>> Maybe something more general like a setReference method:
>> 
>>     // Dialog is labelled by the first heading inside it plus the value of the global element with class username.
>>     dialog.setReference("aria-labelledby", [
>>         dialog.querySelector('*:role(heading)’),
>>         document.querySelector('.username’)
>>     ]);
> 
> How about setAccessibleRelation?

This concept shouldn't have to be limited to accessibility contexts. This could be useful for any attribute that accepts IDREF or IDREFS values.

Spit-balling:

myElement.setRelationship("aria-controls", [ document.QuerySelectorAll(".results"), myElement.querySelector(":role(region)") ]);
myElement.getRelationship("aria-controls"); // returns Element Collection

> How did you want to handle multiple relations, like if an element is labeled by two or more elements?

Both preceding examples use an array ([]) as the second argument. A single-item array would be equivalent to an IDREF value, and a multi-item array would be equivalent to an IDREFS value.

>> The main drawback I see is that there’d be no way to have a reflected DOM attribute, so it’d be a little harder for authors to see and debug. Dev tools could help with that, though.
>> 
>>         <dialog aria-labelledby="???”>…</dialog>
> 
> This would certainly work. I think I could live with not having the reflected DOM attribute if we reach consensus on this.
> 
> However, let's consider the alternative. Suppose we redefine the spec such that anywhere we have an IDREF in an attribute, you're allowed to specify some selector syntax. I'm proposing something like "querySelector(#foo)" or something shorter like "select(#foo)". In theory this could break backwards compatibility, but I think the odds that someone was using an id with the name "select(#foo)" are pretty slim.

I'm unconvinced that we can do this in a declarative fashion, but even if we can, I'd rather have a separate mutually exclusive attribute. e.g. An element would be allowed either @aria-owns or @aria-owns-selector, but not both.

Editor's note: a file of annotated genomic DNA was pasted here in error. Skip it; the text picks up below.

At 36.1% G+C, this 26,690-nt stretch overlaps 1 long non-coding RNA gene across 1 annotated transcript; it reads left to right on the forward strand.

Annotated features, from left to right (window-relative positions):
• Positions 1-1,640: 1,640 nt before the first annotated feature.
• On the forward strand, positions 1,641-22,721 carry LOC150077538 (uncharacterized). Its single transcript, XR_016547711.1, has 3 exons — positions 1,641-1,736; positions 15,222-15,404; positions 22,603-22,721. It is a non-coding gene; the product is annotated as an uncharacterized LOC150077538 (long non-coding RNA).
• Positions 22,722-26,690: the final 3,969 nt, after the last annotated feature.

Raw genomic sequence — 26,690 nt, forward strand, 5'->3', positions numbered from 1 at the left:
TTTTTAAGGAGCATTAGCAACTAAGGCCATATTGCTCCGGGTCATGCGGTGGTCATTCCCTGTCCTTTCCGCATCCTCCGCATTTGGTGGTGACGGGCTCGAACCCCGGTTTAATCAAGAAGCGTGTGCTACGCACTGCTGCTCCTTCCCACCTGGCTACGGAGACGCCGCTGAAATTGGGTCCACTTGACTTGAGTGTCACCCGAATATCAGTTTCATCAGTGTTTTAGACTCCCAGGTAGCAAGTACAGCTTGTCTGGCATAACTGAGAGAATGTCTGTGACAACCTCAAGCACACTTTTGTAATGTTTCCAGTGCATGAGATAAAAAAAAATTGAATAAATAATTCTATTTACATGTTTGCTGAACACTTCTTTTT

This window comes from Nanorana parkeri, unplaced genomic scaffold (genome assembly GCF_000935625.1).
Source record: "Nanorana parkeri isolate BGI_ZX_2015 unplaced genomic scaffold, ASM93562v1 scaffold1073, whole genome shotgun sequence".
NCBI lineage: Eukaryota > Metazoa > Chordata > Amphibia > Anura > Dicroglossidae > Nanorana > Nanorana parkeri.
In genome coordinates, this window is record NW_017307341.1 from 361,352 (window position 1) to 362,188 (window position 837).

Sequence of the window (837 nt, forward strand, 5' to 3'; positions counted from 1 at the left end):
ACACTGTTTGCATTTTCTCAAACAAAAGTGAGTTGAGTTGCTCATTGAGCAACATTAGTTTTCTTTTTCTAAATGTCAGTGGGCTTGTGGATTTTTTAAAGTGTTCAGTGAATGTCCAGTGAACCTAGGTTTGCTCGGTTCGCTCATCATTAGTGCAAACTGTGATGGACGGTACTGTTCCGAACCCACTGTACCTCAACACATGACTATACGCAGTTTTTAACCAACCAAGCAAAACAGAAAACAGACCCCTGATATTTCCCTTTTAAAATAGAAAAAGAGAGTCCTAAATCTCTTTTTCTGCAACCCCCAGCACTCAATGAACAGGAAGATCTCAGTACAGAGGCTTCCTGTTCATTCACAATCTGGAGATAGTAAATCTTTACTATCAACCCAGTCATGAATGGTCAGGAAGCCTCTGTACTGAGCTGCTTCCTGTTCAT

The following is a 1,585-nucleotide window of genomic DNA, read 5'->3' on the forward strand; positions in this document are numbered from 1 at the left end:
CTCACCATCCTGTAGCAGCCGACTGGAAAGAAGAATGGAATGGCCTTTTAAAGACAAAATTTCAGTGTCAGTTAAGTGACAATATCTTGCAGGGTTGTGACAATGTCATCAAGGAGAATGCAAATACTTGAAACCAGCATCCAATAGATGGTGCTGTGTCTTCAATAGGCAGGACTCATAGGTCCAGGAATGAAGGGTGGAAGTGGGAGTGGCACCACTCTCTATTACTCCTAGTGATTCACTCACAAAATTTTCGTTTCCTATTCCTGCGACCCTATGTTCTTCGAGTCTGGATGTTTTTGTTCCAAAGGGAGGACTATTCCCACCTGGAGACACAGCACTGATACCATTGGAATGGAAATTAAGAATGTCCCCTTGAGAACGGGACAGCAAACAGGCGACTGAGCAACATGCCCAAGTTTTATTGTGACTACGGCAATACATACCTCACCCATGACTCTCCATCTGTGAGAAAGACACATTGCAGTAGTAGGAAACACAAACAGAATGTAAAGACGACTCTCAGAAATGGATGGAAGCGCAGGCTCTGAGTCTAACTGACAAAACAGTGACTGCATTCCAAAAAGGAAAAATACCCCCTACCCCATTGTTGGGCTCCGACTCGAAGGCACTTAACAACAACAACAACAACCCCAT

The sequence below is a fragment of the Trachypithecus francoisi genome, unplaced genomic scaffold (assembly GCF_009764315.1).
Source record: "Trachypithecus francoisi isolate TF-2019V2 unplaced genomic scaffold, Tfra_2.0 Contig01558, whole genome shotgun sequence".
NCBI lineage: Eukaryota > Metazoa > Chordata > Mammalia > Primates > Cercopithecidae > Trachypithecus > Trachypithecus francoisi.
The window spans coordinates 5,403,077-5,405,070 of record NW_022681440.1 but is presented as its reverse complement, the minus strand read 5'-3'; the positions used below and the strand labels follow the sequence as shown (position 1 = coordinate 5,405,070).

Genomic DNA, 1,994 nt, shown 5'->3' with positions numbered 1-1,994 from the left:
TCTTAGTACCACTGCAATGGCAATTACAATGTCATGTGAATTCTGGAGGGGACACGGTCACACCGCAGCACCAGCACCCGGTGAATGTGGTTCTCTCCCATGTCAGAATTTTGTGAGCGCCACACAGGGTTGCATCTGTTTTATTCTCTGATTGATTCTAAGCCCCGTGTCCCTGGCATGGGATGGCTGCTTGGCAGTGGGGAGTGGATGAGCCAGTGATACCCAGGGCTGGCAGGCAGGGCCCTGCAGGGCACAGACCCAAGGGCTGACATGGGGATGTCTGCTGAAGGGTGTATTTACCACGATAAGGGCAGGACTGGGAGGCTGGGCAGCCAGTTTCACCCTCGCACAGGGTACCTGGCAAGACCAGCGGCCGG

> The advantage of this approach is that the selector would update automatically, with no JavaScript required. For example, I could implement a listbox like this:
> 
> <div role="listbox" aria-activedescendant="select([tabindex="0"])">
>   <div role="option" tabindex=0>Apple</div>
>   <div role="option" tabindex=-1>Orange</div>
>   <div role="option" tabindex=-1>Banana</div>
> </div>

I don't see a lot of benefit to avoid JavaScript for the active descendant, since you're already forced to change the roaming tabindex with JavaScript. It's just one extra line in the JavaScript using a well-established convention that works in all browsers today. The declarative approach seems like a neat shorthand, but also like you're trying to avoid one line of JavaScript for not a lot of benefit.

> Now when the selected item changes, all I need to do is update the tabindex, and the activedescendant changes automatically. The browser would implement this using its existing style recalculation logic, which already knows when a document might have changed in such a way that a selector has changed.
> 
> We may have to add separate syntax for a query selector relative to the current element, vs relative to the document.
> 
>> I forgot to connect the dots to Web Components, but this could use the cat/hat selectors or author-exposed pseudos to interact with the shadow DOM.
> 
> Yes, that's exactly the problem we were facing and what I had in mind.
> 
> To bring everyone else into the loop, the problem we're facing is when you need to express an ARIA relationship between something in the embedding document and something inside the shadow dom of a web component. You can't use ids, because the shadow dom is scoped - but there is special querySelector syntax (cat/hat) that lets you "jump inside" shadow dom and reference elements that way.
> 
> I can present some specific examples of composite controls where we're hitting this problem.
> 
> - Dominic
> 
Received on Wednesday, 26 March 2014 07:32:33 UTC